Pubdate: Tue, 12 Jul 2005
Source: Pawtucket Times (RI)
Copyright: 2005 The Pawtucket Times
Author: Jim Baron
Bookmark: (Cannabis)
Bookmark: (Decrim/Legalization)
Bookmark: (Cannabis - Medicinal)


PROVIDENCE -- Rhode Islanders sympathize with seriously ill people 
who want to use marijuana to ease their symptoms, but not child-care 
providers who are seeking to unionize.

Those are some of the results of a recent poll by Brown University 
Professor Darrell West, who also found a tight early race for U.S. 
Senate between incumbent Republican Lincoln Chafee and Democratic 
challenger Sheldon Whitehouse. He also found Republican Gov. Donald 
Carcieri maintaining a comfortable lead in his re-election bid over 
Democratic Lt. Gov. Charles Fogarty.

The survey of 470 registered voters in Rhode Islanders was conducted 
in the last week of June and has a margin of error of plus or minus 
4.5 percent.

Sixty-seven percent of those polled said they favor legislation to 
legalize the use of marijuana for medical purposes, 22 percent said 
they were opposed and only 9 percent said they did not know or gave no answer.

Both chambers of the General Assembly have approved legislation that 
would permit people with certain serious diseases or ailments, but it 
was vetoed by Carcieri, who said the rules crafted are too loose and 
will allow children greater access to the illegal drug. The Senate 
has voted to override the governor's veto and the House is expected 
to do the same within the next several weeks.

The governor is faring much better in the court of public opinion, 
according to West's findings.

Not only is Carcieri holding a 48-39 percent lead over Fogarty, his 
only announced opponent, but he has a 55-34 percent lead among 
independent voters. His job approval rating is also holding steady at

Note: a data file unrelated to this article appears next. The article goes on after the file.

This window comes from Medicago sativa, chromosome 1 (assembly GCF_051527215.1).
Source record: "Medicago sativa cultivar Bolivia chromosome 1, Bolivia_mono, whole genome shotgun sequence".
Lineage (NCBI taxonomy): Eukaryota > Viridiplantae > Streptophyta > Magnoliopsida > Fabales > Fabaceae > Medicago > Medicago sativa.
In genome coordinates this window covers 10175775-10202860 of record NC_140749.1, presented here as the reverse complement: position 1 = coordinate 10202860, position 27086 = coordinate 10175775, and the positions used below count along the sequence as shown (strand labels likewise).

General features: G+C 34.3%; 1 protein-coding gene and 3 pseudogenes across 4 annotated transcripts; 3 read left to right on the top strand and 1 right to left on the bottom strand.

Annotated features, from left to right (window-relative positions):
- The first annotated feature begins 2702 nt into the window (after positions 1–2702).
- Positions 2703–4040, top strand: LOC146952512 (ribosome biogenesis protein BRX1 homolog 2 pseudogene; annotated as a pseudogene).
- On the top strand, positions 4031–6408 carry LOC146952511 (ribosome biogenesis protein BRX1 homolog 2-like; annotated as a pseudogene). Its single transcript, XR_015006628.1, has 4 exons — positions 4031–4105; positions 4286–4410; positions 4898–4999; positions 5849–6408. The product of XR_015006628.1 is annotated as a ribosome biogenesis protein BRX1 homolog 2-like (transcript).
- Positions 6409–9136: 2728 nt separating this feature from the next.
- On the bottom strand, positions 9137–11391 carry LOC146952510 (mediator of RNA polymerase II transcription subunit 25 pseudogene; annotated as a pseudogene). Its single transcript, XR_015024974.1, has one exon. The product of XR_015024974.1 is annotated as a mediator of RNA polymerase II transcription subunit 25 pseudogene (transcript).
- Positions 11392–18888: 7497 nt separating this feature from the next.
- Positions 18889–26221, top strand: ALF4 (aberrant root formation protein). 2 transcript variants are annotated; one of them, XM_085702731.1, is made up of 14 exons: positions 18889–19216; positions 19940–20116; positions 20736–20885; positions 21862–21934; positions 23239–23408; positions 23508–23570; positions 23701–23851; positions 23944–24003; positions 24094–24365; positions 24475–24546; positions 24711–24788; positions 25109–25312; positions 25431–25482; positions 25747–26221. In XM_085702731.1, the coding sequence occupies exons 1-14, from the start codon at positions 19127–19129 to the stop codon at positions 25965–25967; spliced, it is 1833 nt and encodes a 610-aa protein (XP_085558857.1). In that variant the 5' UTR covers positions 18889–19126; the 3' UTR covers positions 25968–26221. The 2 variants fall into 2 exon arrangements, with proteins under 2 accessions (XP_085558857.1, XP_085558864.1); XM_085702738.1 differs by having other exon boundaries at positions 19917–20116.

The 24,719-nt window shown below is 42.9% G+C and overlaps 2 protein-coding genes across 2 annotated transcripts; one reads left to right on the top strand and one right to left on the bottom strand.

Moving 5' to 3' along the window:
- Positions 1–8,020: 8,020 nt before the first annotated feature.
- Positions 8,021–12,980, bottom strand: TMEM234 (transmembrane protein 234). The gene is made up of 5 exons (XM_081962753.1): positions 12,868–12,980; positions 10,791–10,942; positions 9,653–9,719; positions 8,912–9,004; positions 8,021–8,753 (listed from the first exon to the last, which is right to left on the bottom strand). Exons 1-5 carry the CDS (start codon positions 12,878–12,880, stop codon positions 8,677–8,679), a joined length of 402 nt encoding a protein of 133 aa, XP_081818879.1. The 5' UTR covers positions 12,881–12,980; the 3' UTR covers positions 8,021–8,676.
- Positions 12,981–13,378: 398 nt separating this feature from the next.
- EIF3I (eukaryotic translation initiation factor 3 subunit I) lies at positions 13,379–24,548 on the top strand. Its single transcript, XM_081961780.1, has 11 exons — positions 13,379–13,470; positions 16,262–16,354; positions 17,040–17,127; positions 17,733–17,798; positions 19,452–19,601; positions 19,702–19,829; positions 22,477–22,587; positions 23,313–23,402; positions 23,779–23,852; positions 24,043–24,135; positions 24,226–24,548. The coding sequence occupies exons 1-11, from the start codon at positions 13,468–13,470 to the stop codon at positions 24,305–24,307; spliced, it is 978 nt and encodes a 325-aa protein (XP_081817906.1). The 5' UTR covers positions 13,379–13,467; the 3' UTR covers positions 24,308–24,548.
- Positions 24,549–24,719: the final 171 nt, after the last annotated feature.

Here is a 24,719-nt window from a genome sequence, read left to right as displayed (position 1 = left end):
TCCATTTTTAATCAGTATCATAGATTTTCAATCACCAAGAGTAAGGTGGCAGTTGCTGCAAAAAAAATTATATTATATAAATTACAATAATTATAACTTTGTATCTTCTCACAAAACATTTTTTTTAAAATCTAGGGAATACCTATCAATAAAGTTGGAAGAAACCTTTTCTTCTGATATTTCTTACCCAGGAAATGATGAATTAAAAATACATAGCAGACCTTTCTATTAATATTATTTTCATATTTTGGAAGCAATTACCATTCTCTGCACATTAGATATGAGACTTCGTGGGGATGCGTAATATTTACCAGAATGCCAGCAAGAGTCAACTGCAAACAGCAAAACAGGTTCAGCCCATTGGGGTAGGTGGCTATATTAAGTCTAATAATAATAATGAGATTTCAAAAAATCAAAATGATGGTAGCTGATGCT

57 percent saying Carcieri is doing an excellent (21 percent) or good 
(36) job with 40 percent saying he is doing and only fair (25) or 
poor (15) job.

That 57 percent approval, West said, "is very good for someone in the 
third year of his term."

If there is a concern for Carcieri, it's in the 43 percent of Rhode 
Islanders who think the state is on the right track as opposed to the 
44 percent who say it is going in the wrong direction. Those numbers, 
West explained, mean that Ocean Staters believe that "the economy is 
still soft and people are a little worried, but they haven't tied 
that issue to the governor."

The governor is winning on some issues he has claimed as his own, however.

When asked whether the state should have to negotiate pay and working 
conditions with home-based providers who provide state-subsidized 
child care for low-income families, however, only 36 percent said 
yes, and 51 percent said no. Ten percent gave no answer.

The state legislature also passed a bill to allow the child care 
providers to unionize and Carcieri has vetoed that as well. But 
prospects for an override are less clear on the child care bill, 
which passed with fewer than the three-fifths vote required to 
override the governor's objection.

"The newspaper headlines were not positive for the child care 
workers," West said when asked about the numbers in his poll. "It's 
been continuing and public opinion tilted against them. People don't 
favor unionization." He noted that Carcieri played a lead role in 
mobilizing public opinion by making the child care unionization one 
of his principal issues.

Carcieri also got a 55 percent ratification from those polled on his 
pension reform effort, specifically for setting a minimum retirement 
age for new state workers and public school teachers. Thirty-two 
percent said they are opposed and 11 percent had no answer. cent with 
12 percent declining to answer.

In the closely-watched early race for the U.S. Senate, West's poll 
finds Whitehouse within five percentage points of Chafee, 41 to 36 
percent. Chafee does better against Democratic Secretary of State 
Matt Brown, scoring 44 percent to Brown's 29 percent.

Poll results at this point in a race - the Senate election won't be 
held until November, 2006 - can be important to a candidate's flow of 
money, West said.

"A survey provides a snapshot of a point in time that fund-raisers 
take seriously," West told The Times. "If someone is doing well, he 
or she will find it easier to raise money, if not, they will have a 
tougher sales job."

West said this poll signals a competitive race.
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MAP posted-by: Beth